I'm a little taken aback by the sentence handed down to a Texas man convicted of child abuse. James Kevin Pope drew sentences for multiple offenses totaling 4,060 years in prison, to be served consecutively, and a fine of $430,000.
The lengthy sentence includes the maximum life sentence for each of the sexual assaults and 20 years for each sexual performance case. The fine is also the maximum for these crimes.
Pope will be eligible for parole in the year 3209, according to Texas law.
"This sentence sends a strong message that the citizens of Parker County will not tolerate these types of sex crimes," said District Attorney Don Schnebly.
I'm not so sure about that message. In the first place, the years of the sentence are silly. We know that no human being is going to live long enough to complete the sentence - so why pass it? Why not simply have a system that says, "You're going to jail for the rest of your life, and you're going to die behind bars"? Or, if a fixed term has to be imposed, why not make it, say, 100 years?
As for the fine, that's risible. He's behind bars, for Heaven's sake! There's no way he's going to be able to earn money to pay the fine - so why impose it?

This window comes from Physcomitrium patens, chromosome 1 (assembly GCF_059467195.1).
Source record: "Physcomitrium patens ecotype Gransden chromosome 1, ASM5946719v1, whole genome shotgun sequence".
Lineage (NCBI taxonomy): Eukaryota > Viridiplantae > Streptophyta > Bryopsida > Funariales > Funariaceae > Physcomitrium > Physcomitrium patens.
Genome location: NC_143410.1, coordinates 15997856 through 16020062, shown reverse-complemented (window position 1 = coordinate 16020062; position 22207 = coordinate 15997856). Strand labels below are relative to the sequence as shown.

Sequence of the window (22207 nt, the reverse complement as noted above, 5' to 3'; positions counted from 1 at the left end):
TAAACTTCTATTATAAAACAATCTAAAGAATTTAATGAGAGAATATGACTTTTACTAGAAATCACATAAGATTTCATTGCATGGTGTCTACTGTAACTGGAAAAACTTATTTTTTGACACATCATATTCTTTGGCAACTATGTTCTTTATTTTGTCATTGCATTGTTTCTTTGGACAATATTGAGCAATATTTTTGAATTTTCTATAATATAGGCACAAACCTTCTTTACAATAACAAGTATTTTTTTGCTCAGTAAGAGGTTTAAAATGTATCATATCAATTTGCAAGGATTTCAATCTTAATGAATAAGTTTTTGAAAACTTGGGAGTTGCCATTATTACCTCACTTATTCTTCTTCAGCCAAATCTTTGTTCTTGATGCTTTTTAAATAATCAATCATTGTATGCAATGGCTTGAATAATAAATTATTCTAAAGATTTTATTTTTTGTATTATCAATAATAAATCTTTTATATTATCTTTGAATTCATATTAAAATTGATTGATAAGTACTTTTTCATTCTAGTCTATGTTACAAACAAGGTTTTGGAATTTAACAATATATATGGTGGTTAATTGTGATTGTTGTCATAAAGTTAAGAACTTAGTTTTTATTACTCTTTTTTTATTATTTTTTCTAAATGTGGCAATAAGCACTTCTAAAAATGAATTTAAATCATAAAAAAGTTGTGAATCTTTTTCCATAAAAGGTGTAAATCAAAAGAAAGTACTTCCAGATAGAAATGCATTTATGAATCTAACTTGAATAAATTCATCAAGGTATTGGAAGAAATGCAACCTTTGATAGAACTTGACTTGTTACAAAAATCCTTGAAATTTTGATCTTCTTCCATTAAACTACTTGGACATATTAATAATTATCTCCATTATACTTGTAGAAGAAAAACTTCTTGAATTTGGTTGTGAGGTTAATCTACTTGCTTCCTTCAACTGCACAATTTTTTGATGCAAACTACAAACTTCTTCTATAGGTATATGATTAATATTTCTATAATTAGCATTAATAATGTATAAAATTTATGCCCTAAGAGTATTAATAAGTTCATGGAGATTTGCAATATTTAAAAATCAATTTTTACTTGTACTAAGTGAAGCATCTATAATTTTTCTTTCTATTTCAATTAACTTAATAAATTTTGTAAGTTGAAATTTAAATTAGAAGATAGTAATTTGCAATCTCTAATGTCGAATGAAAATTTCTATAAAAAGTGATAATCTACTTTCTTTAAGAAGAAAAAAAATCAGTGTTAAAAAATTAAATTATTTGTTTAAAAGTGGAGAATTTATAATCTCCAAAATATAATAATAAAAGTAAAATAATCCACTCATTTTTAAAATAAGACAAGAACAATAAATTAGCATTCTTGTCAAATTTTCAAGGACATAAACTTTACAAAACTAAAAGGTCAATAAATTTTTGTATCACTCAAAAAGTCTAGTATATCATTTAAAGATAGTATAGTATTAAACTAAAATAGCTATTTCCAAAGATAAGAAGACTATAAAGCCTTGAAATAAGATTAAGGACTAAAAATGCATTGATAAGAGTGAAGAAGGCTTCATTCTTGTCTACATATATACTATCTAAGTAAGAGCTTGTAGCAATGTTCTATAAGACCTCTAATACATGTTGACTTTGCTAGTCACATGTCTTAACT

I'm not sure that passing sentences of such extraordinary length really sends any worthwhile message at all, except that those passing them either can't see reality staring them in the face, or perhaps that they're so darn vengeful that they don't care! I know that many in other countries read about such sentences and laugh. They think it silly, even stupid, to pass them when there's no possibility whatsoever that they can be fulfilled.
What do you think, readers? Wouldn't it be more sensible to pass a law that if the total sentences for a series of crimes add up to more than, say, 70 or 80 years, the sentence should automatically become one of "imprisonment for the term of the offender's natural life"? I'll be interested to read your responses.